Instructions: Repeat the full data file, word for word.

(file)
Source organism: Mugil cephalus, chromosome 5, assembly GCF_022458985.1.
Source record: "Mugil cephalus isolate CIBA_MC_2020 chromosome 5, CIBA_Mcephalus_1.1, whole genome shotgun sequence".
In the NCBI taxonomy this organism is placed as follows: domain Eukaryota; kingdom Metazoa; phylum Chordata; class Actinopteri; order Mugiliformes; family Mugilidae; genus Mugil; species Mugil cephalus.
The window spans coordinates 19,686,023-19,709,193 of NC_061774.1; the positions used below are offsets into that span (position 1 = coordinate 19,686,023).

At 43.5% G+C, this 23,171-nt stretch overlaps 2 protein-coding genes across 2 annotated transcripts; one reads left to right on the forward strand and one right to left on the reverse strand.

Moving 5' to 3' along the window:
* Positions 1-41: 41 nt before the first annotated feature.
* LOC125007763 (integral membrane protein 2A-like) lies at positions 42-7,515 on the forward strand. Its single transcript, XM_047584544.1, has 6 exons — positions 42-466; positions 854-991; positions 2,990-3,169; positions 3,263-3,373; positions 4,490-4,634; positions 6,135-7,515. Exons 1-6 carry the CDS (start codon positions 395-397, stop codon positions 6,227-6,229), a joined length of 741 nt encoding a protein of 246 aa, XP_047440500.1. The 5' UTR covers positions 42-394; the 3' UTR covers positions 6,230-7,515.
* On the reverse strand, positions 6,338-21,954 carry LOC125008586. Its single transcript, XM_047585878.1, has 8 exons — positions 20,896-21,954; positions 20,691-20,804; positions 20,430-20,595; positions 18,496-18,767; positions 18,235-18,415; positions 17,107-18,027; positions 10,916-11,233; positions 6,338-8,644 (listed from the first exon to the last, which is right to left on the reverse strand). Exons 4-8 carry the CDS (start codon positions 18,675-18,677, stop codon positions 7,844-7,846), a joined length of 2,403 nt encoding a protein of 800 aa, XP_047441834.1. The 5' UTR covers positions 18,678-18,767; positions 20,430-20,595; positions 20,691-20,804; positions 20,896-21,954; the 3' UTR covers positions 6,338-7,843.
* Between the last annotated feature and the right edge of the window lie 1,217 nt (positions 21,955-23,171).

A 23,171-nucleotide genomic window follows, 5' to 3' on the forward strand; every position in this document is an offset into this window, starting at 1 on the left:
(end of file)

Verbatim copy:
Source organism: Mugil cephalus, chromosome 5, assembly GCF_022458985.1.
Source record: "Mugil cephalus isolate CIBA_MC_2020 chromosome 5, CIBA_Mcephalus_1.1, whole genome shotgun sequence".
In the NCBI taxonomy this organism is placed as follows: domain Eukaryota; kingdom Metazoa; phylum Chordata; class Actinopteri; order Mugiliformes; family Mugilidae; genus Mugil; species Mugil cephalus.
The window spans coordinates 19,686,023-19,709,193 of NC_061774.1; the positions used below are offsets into that span (position 1 = coordinate 19,686,023).

At 43.5% G+C, this 23,171-nt stretch overlaps 2 protein-coding genes across 2 annotated transcripts; one reads left to right on the forward strand and one right to left on the reverse strand.

Moving 5' to 3' along the window:
* Positions 1-41: 41 nt before the first annotated feature.
* LOC125007763 (integral membrane protein 2A-like) lies at positions 42-7,515 on the forward strand. Its single transcript, XM_047584544.1, has 6 exons — positions 42-466; positions 854-991; positions 2,990-3,169; positions 3,263-3,373; positions 4,490-4,634; positions 6,135-7,515. Exons 1-6 carry the CDS (start codon positions 395-397, stop codon positions 6,227-6,229), a joined length of 741 nt encoding a protein of 246 aa, XP_047440500.1. The 5' UTR covers positions 42-394; the 3' UTR covers positions 6,230-7,515.
* On the reverse strand, positions 6,338-21,954 carry LOC125008586. Its single transcript, XM_047585878.1, has 8 exons — positions 20,896-21,954; positions 20,691-20,804; positions 20,430-20,595; positions 18,496-18,767; positions 18,235-18,415; positions 17,107-18,027; positions 10,916-11,233; positions 6,338-8,644 (listed from the first exon to the last, which is right to left on the reverse strand). Exons 4-8 carry the CDS (start codon positions 18,675-18,677, stop codon positions 7,844-7,846), a joined length of 2,403 nt encoding a protein of 800 aa, XP_047441834.1. The 5' UTR covers positions 18,678-18,767; positions 20,430-20,595; positions 20,691-20,804; positions 20,896-21,954; the 3' UTR covers positions 6,338-7,843.
* Between the last annotated feature and the right edge of the window lie 1,217 nt (positions 21,955-23,171).

A 23,171-nucleotide genomic window follows, 5' to 3' on the forward strand; every position in this document is an offset into this window, starting at 1 on the left: